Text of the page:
Southern Africa swamped by rains

BY SUSAN KIM | WASHINGTON | February 14, 2000

Rivers at their highest levels in 50 years in South Africa and Mozambique have left a trail of death and destruction that isn't expected to end anytime soon.

At least 43 have died as a result of flooding caused by torrential rains that swamped parts of southern Africa and cut off links between South Africa and Mozambique.

As displaced people flock to churches and makeshift relief centers, the U.S.-based faith community is responding.

Church World Service (CWS) received a request from the Mozambican Council of Churches for assistance, and is currently coordinating with Action by Churches Together (ACT) with plans to issue a financial appeal for emergency relief. ACT is a relief agency of Protestant and

Orthodox churches coordinated through the World Council of Churches and the Lutheran World Federation, both based in Geneva, Switzerland.

During international disasters, CWS usually works through ACT and also sends relief items such as health kits, cleanup kits, and layette kits.

Cash donations enable items to be purchased in bulk or purchased locally, boosting economies weakened by disaster.

The United Methodist Committee on Relief (UMCOR), which issued a report describing the flooding as "catastrophic," has been in communication with Methodist leaders in both South Africa and Mozambique as well as with the South African Council of Churches. UMCOR is sending emergency funds to these partners so they can purchase tents, food, medicine, and other relief items. Donors can designate funds for either South Africa or Mozambique at this point. UMCOR will also coordinate with ACT after an appeal is issued.

The flood has swept away homes, caused landslides, and cut off roads and communications. UMCOR officials also reported that, at this time,

cash contributions are the best way for individuals to help.

Residents from the community of Alexandra, threatened by the rising Jukskei River, took shelter in churches and schools. An emergency

services rescue team that covers the greater Johannesburg area is also assisting affected residents.

Emergency officials said at this time, it is difficult to estimate how many people have been left homeless. One Rhema Church center reported

more than 100 displaced people had come to the church for shelter.

The raging Jukskei River swept away shacks and anyone who did not evacuate. Many residents had to flee with no belongings. Residents

are lining up under still-pouring rain behind vans that are distributing clothes and food from All Nations Ministries. Emergency officials say they are concerned about people who refuse to evacuate.

Roads in this township and others are filled with water, and rivers continue to eat away the banks directly underneath shacks and homes.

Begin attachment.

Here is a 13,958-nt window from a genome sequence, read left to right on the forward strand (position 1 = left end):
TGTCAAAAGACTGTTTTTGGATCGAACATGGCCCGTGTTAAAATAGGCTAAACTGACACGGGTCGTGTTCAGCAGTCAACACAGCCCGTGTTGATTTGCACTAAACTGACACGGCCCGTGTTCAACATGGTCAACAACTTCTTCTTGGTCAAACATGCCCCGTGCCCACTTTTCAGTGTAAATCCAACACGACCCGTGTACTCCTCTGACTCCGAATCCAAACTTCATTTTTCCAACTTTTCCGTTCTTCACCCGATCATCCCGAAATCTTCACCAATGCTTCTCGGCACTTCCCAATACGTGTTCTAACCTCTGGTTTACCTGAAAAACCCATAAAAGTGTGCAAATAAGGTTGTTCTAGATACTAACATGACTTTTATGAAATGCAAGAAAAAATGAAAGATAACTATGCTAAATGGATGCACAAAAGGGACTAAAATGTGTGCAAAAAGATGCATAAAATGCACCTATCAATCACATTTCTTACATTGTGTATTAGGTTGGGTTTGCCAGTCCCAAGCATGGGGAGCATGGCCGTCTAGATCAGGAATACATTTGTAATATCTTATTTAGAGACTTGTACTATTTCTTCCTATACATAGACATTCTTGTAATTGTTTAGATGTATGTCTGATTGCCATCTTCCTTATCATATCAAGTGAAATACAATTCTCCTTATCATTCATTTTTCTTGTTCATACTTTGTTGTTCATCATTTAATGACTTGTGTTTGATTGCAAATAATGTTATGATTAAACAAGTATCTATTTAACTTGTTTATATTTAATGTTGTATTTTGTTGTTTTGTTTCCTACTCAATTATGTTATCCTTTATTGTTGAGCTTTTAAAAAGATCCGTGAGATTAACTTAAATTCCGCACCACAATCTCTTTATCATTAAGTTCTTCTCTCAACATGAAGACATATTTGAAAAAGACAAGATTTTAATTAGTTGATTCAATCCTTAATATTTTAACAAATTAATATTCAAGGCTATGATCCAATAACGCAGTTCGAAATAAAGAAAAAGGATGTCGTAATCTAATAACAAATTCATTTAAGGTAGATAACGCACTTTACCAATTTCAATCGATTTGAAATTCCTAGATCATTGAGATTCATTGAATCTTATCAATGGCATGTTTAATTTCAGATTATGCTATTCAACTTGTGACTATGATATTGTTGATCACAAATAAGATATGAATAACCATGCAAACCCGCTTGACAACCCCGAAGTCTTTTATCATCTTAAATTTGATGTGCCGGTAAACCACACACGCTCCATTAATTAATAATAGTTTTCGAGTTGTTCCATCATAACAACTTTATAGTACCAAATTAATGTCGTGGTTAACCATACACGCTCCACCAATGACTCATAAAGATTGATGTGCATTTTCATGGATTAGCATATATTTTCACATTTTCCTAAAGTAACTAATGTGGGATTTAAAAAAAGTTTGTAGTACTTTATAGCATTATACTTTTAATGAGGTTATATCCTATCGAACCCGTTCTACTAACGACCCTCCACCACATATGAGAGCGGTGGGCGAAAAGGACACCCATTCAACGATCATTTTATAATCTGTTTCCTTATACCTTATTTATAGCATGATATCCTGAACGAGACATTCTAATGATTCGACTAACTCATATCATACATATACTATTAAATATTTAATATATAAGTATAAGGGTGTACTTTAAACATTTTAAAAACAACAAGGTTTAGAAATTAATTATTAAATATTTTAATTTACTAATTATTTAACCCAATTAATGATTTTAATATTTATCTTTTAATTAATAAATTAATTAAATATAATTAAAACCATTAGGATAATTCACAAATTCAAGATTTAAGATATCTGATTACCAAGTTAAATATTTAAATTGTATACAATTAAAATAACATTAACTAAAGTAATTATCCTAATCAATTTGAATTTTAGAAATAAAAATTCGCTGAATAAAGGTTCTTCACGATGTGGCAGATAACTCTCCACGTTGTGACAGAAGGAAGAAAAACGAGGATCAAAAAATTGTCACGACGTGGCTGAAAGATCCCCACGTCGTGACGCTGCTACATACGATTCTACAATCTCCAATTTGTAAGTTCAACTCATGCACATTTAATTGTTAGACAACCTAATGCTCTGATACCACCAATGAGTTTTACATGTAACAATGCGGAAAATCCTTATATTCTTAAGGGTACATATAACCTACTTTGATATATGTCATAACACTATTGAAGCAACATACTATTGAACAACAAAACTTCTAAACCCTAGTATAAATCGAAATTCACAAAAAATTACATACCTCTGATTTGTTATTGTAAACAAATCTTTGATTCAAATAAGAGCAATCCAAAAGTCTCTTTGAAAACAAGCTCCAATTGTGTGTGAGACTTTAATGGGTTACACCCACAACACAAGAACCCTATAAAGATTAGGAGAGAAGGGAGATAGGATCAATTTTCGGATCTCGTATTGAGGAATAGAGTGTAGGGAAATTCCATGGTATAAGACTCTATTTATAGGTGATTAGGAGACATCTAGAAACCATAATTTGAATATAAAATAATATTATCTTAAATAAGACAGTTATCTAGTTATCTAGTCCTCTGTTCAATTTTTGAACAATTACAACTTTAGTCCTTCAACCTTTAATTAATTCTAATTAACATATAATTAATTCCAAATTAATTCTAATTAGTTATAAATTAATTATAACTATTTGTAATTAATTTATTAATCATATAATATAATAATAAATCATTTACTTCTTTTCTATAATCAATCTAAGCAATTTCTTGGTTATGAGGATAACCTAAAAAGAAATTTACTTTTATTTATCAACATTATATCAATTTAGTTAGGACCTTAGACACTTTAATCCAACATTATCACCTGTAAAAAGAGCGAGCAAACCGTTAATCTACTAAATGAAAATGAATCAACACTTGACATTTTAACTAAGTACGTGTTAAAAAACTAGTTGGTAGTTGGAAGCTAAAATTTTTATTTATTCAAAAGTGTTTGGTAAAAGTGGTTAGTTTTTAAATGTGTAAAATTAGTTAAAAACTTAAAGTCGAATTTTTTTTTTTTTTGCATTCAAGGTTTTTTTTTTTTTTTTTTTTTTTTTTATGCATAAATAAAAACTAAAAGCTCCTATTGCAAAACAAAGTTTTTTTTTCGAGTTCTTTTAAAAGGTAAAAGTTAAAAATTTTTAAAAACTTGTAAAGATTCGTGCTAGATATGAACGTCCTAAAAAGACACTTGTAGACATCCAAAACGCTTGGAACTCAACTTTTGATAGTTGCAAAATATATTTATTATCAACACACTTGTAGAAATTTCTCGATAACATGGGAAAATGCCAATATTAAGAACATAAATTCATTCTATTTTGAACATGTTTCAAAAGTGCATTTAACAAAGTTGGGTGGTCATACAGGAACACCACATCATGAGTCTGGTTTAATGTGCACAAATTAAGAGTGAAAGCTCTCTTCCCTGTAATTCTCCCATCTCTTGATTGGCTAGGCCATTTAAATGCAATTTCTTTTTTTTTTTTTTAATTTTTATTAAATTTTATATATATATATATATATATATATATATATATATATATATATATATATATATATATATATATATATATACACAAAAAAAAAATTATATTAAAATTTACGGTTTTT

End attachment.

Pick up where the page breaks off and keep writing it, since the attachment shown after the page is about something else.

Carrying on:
Across South African and Mozambique, roads are cut off and water levels are still rising. People are being advised to evacuate but not to

cross rivers that may look less deep or swift than they really are.

Rain continues in most areas, and potable water is becoming more and more scarce. Flooding has cut off a road linking Botswana to Zimbabwe and South Africa. Links between Mozambique, Swaziland, and South Africa are also impassable at this time.

In Mozambique, four people died when a bus was swept away by raging floodwaters. Hundreds of traders and tourists were stranded when the major road between Mozambique and South Africa was cut off. Some 800 trucks are also stranded on the Botswana side of the border by high waters.

South Africa is providing aid to Mozambique, where floods have isolated cities, leaving more than 100,000 needing aid. Officials are

concerned about the onset of disease.

In Mozambique's capital of Maputa, floodwaters damaged sanitation facilities, making the risk high for an outbreak of cholera or malaria.

Mosquitoes that carry malaria live in stagnant water, and malaria is already Mozambique's biggest killer. More than two million people are

infected each year, and as many as one in seven die.

The floodwaters also destroyed crucial crops, and caused major damage in South Africa's famed Kruger National Park. Scores of tourists

were evacuated from the park on Wednesday, disrupting one of South Africa's largest cash earners.

The torrential rains stretched across the South African provinces of Northern, Mpumalanga, and Gauteng. Many dams overflowed, as rivers

swept away bridges and roads.

The Northern and Mpumalanga provinces were worst affected, with more than 30 of the 43 deaths occurring in those regions. One was an 80-year-old woman whose house collapsed on her. Weather forecasters are predicting more rains and thunderstorms through next week. Damages have already been estimated at $39.4 million.

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